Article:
Ok, so I play games on the internet. Lots of games. Playsite, prizegames.com, popcap, etc. The thing that drives me nuts more than anything (and bad grammar on the web being so rampant does drive me nuts too) is when you go into a game room and someone will say “hi! a/s/l”. If you want to know about me, then talk to me! Ask me real questions in real words and at least make some sort of attempt at conversation (if you don’t want to talk that’s fine, don’t talk). When someone says a/s/l to me I feel like they’re just trying to pick me up or something. So maybe they’re not, but firstoff, why does it matter what gender you are for those games? Is it mostly men or women who do this, or is it mixed? Why do people say this instead of having a real conversation? Sure, it saves time, but you’re going to be in the game for a while anyway, and whenever they do that and I’m feeling particularly generous and answer my location or my age, then that’s the end of the conversation. Most of the time I just ignore it and wait for them to write it out in words if they really want to know.
What’s the deal with this?
Damned American Sign Language!
Um, what does the l stand for? I can figure out the other two, but that I’m puzzled by.
It’s mostly males who do it, and I’d bet a lot of them troll the online-games areas looking for fresh meat. If your screen name doesn’t make it obvious that you’re male, then you’ll get a message just like that …
Lots of women do it. Trust me on this. (Maybe not so much in online games, since those are probably more likely to attract men, but in general purpose chatrooms I’ve found that women are at least as likely as men to do the a/s/l thing, or to bluntly ask for cyber.)
If I’m in chat, I’ll sometimes ask a/s/l, and I freely give it (20/gm/Montreal) . It’s just a way of breaking the ice and figuring out whom you’re playing with. If you don’t want to give out your asl, don’t answer.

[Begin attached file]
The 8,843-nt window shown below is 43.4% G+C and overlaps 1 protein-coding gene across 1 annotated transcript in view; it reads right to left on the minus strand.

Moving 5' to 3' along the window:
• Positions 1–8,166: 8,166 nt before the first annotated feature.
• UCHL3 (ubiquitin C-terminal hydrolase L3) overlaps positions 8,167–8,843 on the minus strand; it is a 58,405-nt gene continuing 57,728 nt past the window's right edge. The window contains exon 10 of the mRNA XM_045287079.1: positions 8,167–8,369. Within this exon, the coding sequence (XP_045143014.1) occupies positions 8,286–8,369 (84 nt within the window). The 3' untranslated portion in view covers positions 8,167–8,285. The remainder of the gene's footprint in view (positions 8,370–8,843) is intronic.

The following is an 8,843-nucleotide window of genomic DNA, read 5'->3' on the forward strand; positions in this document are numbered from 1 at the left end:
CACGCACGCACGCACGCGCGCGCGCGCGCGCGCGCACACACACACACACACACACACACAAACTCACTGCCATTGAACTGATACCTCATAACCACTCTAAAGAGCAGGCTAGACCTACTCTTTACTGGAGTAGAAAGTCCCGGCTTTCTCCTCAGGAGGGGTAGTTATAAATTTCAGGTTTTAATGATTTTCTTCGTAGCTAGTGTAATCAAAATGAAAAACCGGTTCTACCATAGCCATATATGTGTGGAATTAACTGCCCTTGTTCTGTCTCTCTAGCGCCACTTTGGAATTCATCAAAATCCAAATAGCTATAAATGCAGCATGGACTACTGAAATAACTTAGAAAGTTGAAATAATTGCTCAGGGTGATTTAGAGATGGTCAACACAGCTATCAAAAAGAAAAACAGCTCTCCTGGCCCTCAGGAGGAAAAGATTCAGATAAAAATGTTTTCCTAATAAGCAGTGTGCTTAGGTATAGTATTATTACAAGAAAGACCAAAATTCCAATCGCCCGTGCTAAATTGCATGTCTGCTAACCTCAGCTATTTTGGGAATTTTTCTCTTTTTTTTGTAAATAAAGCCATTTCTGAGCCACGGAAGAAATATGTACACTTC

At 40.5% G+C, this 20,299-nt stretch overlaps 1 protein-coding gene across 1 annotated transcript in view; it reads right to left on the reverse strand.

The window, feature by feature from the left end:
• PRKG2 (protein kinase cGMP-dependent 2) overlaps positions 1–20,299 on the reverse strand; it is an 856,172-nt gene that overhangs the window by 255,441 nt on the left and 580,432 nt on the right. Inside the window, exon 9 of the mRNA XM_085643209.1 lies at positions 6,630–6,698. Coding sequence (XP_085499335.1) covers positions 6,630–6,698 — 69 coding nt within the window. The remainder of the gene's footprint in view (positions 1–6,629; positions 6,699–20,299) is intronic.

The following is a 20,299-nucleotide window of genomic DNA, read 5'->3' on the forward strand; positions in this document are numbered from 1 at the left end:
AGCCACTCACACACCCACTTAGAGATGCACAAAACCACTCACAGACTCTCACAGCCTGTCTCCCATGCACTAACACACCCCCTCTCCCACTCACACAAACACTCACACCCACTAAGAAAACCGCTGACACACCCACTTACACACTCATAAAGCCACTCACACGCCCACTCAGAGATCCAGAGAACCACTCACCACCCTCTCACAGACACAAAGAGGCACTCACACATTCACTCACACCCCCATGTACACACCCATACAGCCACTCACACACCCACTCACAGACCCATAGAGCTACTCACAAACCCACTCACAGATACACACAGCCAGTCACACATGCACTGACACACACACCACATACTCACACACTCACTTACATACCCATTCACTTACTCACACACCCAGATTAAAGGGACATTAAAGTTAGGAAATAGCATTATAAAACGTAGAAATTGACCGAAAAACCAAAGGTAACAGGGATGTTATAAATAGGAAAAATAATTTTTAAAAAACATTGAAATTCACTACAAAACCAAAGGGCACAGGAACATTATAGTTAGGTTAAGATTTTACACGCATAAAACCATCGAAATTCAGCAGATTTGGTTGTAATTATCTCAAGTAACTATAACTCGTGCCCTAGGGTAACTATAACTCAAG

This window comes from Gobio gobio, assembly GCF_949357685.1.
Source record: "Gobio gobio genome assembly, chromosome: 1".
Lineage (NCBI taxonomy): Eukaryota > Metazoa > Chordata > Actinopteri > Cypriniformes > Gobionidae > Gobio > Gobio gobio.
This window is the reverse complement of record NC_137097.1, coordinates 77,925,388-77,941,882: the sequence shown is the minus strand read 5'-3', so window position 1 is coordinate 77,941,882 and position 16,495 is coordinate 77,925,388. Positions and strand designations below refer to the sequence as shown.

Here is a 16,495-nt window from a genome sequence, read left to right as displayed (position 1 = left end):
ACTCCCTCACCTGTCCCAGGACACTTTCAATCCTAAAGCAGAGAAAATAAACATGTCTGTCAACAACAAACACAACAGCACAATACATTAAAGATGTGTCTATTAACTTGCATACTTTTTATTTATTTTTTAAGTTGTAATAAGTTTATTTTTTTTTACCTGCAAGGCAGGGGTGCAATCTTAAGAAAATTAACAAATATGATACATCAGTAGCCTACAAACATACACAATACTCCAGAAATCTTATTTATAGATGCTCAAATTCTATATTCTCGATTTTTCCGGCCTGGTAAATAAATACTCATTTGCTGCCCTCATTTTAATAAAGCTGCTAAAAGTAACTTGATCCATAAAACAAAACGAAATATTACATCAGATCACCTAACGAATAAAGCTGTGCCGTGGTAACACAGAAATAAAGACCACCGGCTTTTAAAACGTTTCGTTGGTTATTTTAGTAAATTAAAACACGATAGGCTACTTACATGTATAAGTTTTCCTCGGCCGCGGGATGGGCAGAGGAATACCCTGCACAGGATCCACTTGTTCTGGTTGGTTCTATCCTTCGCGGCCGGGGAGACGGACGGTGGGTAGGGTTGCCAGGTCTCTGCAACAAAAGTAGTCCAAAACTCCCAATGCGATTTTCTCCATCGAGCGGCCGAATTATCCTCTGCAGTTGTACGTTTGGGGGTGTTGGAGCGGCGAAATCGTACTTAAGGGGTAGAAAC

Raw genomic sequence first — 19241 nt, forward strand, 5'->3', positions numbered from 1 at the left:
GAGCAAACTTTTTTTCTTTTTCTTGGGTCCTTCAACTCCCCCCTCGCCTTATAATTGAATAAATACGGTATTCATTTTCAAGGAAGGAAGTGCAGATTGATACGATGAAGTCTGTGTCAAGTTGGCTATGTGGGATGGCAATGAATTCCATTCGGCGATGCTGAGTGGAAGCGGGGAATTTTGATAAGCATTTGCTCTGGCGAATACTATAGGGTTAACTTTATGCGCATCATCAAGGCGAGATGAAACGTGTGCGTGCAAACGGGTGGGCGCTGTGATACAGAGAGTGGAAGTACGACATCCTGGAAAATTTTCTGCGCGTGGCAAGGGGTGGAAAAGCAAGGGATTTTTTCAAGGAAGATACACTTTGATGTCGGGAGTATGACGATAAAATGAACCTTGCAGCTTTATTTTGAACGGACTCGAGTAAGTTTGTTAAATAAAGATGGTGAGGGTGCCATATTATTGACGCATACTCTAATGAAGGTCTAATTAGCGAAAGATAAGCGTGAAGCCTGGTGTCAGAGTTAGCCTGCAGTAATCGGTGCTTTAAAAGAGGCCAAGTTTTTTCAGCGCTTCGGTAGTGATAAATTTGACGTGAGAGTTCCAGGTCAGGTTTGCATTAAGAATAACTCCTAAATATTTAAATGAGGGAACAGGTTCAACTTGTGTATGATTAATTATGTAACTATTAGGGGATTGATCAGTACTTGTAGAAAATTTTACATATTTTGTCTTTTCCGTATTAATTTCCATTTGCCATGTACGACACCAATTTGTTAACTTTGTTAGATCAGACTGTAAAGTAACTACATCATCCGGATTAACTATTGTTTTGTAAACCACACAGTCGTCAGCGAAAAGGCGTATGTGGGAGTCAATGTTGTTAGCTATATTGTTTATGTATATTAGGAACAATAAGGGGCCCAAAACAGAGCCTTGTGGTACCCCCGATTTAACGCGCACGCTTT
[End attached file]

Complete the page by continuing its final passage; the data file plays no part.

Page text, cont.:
I have gotten that too and I hate it.
My answer is -
There was this one time, at band camp . . .
Oh wait, nevermind. There was this one time back a few months ago, where some girl 'a/s/l’ed me when I was on #straightdope. It was weird. She said she was from the town I’m in, and wanted to talk.
She ended up publicly threatening me on #straightdope, and someone banned her (I would if I knew how :smack: ). Thus, she proceeded to pile it up on me, thinking I could pull some strings to un-ban her.
Feh, yeah right.
That’ll teach you. I am higher than the ‘Shirt’.
If you’re using mIRC, right click on the username from the list on the right side of the channel window. Select Control->Ban from the menu.
Or the universal IRC command, no matter what chat client you’re using, is /mode +b username
This command isn’t as effective as banning the hostmask, which would look something like this (using my hostmask as the example):
/mode +b !@dsl-64-130-122-237.telocity.com
The Control->Ban menu command bans the hostmask rather than the username, so that’s probably the easiest way to do it.
I talk to people in chat.
a/s/l just seems so teenybopperish.
When someone asks me that I ignore them and get a mental image of a 12 year old.
If you’re not, I’m sorry…but it just does.
In the chat room that I used to frequent, anyone dropping in and saying asl would invariably be answered “we don’t do that here poppet”.
I usually say something like 57/male/Denver or something else complete false. That usually drives 'em away since they’re usually teenybopper types looking for girls.
Just use a screen name like AdamsOffOx or FatFreddy and you won’t be bothered
I know a lot of people do it to break the ice, but like lolababy, if they say that then they just come across as teenage or chick-cruising. I usually just ignore it, but it still bugs the hell out of me. I’ll more than happily talk to them if they talk to me normally.
Yeah, I mean if you’re talking to someone on the Internet, their age, sex and location is really important. Because I won’t chat online to old people or Americans, and I’m scared of girls. We need something genuinely useful to initiate conversations like b/w/n (boring? whiny? opinion on the innate evil of Nickelback and Chad Kroeger?)
My answer is somewhat like Ayesha’s
thirtysomething/sometimes/not at the computer